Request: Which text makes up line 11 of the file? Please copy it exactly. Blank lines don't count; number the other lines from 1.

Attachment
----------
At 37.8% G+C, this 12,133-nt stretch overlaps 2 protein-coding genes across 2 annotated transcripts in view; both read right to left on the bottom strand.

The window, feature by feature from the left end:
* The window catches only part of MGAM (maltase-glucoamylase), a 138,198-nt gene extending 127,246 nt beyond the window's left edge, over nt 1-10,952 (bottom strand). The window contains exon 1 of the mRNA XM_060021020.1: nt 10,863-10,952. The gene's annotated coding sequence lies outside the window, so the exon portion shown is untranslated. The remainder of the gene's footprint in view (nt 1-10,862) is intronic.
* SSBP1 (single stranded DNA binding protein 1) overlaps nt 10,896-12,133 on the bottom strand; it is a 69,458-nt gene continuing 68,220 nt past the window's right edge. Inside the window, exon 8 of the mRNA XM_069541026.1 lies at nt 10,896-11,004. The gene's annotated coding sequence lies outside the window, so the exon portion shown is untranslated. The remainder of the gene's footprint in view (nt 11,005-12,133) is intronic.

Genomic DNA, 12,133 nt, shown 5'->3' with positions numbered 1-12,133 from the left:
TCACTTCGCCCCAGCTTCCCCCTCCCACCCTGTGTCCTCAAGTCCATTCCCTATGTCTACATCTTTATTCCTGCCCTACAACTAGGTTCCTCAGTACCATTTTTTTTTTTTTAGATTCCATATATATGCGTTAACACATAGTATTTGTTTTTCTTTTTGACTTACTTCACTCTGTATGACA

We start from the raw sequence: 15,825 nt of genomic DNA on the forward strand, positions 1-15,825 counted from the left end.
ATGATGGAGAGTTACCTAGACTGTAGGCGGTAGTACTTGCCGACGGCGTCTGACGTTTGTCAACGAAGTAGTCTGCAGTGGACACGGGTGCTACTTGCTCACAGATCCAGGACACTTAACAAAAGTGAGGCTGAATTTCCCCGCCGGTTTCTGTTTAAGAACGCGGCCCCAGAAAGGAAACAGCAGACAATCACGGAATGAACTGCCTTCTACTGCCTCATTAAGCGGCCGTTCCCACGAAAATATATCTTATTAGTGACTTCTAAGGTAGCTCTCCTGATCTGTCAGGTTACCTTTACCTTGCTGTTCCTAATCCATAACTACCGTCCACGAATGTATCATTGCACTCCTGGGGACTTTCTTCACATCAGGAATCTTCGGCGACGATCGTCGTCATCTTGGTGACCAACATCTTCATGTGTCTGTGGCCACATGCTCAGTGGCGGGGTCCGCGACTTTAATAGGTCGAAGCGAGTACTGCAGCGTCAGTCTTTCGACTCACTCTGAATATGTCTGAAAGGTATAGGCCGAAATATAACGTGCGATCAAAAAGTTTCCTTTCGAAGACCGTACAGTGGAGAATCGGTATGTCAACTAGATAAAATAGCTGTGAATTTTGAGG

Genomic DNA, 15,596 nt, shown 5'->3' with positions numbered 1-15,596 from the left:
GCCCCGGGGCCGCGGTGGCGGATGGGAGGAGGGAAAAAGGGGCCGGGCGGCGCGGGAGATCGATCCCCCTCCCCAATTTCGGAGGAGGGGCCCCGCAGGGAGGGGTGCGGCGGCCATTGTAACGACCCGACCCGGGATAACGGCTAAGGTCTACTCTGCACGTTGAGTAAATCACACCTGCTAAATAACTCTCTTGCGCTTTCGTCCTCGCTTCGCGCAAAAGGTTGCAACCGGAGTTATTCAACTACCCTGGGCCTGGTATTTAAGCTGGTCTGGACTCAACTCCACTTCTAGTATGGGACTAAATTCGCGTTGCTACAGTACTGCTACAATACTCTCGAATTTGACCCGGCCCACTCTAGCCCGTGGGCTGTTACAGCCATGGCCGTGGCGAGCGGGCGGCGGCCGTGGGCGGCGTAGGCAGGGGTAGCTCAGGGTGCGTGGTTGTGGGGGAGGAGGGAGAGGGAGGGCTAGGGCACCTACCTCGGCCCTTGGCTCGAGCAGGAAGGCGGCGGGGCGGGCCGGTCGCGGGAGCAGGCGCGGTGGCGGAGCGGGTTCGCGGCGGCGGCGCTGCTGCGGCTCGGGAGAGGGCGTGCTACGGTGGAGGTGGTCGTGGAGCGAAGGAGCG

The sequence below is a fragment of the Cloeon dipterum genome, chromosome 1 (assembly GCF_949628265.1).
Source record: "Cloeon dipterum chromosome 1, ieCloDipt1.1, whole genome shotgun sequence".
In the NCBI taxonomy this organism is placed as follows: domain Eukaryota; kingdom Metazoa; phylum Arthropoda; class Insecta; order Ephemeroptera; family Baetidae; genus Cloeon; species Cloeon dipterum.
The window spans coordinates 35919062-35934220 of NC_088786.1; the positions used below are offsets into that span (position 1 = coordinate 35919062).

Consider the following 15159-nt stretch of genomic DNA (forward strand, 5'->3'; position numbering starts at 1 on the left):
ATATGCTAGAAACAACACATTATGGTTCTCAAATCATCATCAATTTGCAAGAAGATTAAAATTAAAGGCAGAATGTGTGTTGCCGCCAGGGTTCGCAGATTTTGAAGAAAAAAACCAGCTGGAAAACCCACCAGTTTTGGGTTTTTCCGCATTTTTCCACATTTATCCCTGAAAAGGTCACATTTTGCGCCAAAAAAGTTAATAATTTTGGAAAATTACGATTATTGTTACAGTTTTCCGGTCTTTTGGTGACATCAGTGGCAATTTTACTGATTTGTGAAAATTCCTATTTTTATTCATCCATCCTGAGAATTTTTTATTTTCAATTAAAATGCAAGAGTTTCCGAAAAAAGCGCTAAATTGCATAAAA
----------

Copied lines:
The sequence below is a fragment of the Cloeon dipterum genome, chromosome 1 (assembly GCF_949628265.1).